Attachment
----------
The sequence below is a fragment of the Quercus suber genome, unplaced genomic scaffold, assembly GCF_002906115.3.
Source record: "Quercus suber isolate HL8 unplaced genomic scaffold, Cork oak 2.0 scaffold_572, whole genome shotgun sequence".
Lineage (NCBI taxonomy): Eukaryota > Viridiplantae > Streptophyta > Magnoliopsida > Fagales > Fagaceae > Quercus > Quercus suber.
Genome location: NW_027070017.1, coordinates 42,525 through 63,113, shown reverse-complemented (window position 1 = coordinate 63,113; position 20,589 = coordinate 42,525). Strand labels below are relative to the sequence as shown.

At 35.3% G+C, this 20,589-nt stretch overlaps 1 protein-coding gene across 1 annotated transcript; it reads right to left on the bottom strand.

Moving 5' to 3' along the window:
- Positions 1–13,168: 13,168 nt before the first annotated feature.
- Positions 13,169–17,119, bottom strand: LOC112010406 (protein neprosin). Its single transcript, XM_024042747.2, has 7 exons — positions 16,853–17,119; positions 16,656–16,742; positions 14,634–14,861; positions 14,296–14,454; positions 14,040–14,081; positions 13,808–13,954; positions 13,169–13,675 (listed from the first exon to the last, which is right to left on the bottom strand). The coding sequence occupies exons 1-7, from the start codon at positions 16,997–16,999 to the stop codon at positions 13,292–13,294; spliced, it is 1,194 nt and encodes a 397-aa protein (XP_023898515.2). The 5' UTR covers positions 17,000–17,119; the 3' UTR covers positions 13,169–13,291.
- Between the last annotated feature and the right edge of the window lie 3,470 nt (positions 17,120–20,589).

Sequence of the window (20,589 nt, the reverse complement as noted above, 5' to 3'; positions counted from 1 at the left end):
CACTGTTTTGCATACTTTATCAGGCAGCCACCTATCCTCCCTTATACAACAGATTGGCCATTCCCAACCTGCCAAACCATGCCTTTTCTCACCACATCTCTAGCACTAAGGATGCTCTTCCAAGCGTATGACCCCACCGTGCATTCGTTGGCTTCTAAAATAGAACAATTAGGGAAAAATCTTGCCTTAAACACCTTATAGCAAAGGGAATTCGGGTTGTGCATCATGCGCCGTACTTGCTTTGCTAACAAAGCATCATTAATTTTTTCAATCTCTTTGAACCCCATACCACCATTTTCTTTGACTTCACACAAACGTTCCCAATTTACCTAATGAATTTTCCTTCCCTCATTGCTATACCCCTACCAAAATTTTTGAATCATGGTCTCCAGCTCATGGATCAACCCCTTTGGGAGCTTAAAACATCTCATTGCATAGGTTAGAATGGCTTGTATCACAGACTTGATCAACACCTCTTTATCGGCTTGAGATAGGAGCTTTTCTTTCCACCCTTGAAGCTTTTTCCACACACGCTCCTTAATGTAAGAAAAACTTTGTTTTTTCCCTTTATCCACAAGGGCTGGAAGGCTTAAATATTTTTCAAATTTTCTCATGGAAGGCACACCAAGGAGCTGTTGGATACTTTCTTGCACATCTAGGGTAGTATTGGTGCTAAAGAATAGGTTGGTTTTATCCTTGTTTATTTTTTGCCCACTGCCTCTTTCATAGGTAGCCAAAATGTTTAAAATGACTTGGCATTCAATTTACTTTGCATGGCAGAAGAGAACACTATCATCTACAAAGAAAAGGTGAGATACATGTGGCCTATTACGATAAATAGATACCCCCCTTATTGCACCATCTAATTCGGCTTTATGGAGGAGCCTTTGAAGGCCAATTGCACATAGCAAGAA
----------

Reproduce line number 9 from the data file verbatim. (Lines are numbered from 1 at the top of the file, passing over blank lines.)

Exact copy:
- Between the last annotated feature and the right edge of the window lie 3,470 nt (positions 17,120–20,589).